To plant or not to plant those tomatoes: the annual conundrum

It's the nighttime temperatures we should pay attention to when we are transplanting our seedlings into the ground.

A friend recently asked if it would be safe to plant out her tomato seedlings. Good question.

Please, please, do not let the current weather patterns fool you. Yes, our daytime temperatures have all been in the double digits so far this month. Pretty much okay for tomatoes, cucumbers, beans, and squash to go into the ground. However…

It is actually the nighttime temperatures we should pay attention to when we are transplanting our seedlings into the ground.

Knowing the soil temperature is also useful information when sowing seeds, as vegetables have preferred heat needs in this medium as well. Tomato plants, for one, do not perform well when overnight temperatures drop below 15.5 C for a few days. The results can be stunted growth and poor fruit set. (One or two nights is okay but more than three in succession can have an impact.)

Soil temperature: if readings are below 10 C, root development will likely be poor and growth stunted.

Do not forget about temperature needs for our pollinators. Many of them are not very industrious when daytime temperatures are below 10 deg C. So, even if some flowers develop, there may not be pollinators around to do their bit for fruit set.

One more factor to keep in mind when planting your garden: last frost date (LFD).

March 18 was the last night of frost in our garden this spring. So far. This has me worried. LFD in 2015 was on April 14. Still early for us, as LFDs have typically fallen between April 28 and May 10 in previous years. March 18 is just too freaky to think about, so I think there is a “bump” still to come.

I have not planted our tomatoes in the greenhouse yet because the overnight temperatures in our unheated structure are only averaging 6.5 C to date.

For more information on ideal temperatures for planting your vegetables, check out the chart on my website at duchessofdirt.ca

Leslie Cox co-owns Growing Concern Cottage Garden in Black Creek. Her website is at duchessofdirt.ca and her column appears every second Thursday in the Record.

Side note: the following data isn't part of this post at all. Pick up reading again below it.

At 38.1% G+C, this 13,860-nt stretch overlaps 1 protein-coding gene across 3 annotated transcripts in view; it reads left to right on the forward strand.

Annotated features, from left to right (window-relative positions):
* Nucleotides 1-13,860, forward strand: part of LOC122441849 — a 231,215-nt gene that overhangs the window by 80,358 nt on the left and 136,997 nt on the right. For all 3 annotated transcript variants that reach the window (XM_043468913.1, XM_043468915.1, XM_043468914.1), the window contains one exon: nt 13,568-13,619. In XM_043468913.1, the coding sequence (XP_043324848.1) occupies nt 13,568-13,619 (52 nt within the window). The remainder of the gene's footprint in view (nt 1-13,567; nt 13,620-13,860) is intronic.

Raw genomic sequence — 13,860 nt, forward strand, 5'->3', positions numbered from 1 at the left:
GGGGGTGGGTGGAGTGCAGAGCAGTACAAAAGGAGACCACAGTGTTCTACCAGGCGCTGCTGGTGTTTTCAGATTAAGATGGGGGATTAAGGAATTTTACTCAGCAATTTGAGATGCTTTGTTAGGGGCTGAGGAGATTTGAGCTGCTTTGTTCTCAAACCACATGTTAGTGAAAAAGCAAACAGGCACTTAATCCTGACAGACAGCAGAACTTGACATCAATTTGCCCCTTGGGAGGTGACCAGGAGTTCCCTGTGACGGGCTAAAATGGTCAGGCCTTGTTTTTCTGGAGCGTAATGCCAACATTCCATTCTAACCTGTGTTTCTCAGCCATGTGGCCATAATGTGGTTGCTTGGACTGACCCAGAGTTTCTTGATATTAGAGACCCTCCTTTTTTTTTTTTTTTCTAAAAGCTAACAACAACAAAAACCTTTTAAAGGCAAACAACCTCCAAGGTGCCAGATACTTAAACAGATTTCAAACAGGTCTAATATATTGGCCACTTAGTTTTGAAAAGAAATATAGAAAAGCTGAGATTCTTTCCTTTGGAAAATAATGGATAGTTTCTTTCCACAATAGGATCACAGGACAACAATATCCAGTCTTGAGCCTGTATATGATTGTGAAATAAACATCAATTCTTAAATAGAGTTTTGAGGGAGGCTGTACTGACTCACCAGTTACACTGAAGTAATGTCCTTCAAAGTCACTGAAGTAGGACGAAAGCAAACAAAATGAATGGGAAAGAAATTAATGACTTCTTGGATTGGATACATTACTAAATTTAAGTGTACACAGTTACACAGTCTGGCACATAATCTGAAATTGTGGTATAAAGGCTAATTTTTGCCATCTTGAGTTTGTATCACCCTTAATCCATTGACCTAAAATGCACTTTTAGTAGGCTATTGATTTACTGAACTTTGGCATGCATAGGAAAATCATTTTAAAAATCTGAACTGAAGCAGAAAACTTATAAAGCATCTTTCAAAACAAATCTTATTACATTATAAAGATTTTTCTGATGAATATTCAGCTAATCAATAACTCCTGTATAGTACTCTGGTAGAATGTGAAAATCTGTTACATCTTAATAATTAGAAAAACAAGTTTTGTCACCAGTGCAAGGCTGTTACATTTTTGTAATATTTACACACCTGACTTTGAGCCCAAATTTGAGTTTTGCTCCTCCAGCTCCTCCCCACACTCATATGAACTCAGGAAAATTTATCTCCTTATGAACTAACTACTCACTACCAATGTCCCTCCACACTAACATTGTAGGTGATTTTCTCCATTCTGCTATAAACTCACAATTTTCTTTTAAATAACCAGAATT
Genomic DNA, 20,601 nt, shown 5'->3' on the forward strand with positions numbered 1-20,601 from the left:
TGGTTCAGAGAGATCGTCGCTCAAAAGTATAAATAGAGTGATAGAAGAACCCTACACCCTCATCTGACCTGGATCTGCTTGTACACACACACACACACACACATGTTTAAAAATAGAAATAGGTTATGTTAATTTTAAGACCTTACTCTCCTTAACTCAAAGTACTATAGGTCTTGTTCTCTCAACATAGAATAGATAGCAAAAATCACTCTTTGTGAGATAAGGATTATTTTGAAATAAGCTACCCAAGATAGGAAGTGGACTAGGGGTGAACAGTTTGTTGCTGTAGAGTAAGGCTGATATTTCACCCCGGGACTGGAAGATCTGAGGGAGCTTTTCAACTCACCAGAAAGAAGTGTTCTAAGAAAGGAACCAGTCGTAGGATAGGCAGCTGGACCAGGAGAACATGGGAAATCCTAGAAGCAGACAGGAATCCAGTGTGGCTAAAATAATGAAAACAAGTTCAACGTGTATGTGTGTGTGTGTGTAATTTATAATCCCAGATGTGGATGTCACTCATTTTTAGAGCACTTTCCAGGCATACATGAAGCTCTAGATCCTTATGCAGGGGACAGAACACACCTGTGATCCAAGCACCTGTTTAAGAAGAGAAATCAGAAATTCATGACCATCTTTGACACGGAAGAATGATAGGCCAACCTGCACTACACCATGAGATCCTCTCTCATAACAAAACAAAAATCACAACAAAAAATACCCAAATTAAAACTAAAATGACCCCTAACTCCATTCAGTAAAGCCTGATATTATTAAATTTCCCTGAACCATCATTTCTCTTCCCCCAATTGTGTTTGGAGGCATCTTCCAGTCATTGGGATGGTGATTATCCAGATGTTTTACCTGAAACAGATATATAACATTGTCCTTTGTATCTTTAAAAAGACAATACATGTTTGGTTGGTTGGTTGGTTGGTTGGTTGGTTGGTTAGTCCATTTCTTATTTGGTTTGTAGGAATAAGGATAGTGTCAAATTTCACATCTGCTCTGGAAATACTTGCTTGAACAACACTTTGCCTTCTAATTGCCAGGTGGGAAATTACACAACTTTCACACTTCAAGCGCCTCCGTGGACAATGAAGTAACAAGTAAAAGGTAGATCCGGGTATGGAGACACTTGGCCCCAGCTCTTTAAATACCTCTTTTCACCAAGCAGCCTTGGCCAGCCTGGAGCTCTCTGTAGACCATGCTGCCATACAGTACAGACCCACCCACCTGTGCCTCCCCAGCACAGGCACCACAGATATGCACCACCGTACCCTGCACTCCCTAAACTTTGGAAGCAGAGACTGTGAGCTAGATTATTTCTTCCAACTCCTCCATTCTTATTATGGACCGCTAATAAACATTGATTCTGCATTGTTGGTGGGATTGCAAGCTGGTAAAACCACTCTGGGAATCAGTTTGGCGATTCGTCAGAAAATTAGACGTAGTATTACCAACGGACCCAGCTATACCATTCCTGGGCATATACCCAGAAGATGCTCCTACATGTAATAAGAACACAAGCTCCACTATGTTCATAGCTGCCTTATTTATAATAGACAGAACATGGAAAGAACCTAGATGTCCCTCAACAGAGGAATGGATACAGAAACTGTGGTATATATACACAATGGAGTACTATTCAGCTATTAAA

Just Posted

Comox Valley Chamber looks back on recent achievements

Chamber of Commerce Week Feb. 18-22

What to do on Family Day in the Comox Valley

Looking for something to do this Family Day? Here are some suggestions:Courtenay… Continue reading

Deported Courtenay man who came to Canada as a baby granted chance at return

Len Van Heest was deported to the Netherlands in 2017

Highland Secondary student wins Horatio Alger scholarship

Jenna Leggett grew up on Read Island where there was no electricity and no roads to her home

Trudeau’s principal secretary, Gerald Butts, resigns amid SNC-Lavalin furor

Butts categorically denies the accusation that he or anyone else in the PMO improperly pressured former attorney general Jody Wilson-Raybould

Lost a ring? This B.C. man will find it for you

Chris Turner founded The Ring Finders, an international directory of metal detector hobbyists

Poverty coalition has high hopes for B.C. poverty reduction strategy

Funding allocation expected to be released with 2019 budget

‘How did we get here?’: B.C. mom of transplant recipient worries about measles outbreaks

Addison, 7, cannot get a live vaccine because she has a heart transplant

Steelhead LNG stops work on Kwispaa LNG project near Bamfield

Huu-ay-aht First Nations ‘deeply disappointed; Steelhead says funding is the problem

NDP Leader Jagmeet Singh calls for public inquiry over SNC-Lavalin questions

Vancouver member of Parliament Jody Wilson-Raybould resigned from cabinet last week

Canadian airlines waiting for guidance from Ottawa over X gender option

Major U.S. airlines said they will change their process so passengers can identify themselves along non-binary lines

Moose Hide campaign takes message to Canadian schools

Campaign launches new K-12 education platform

Most Read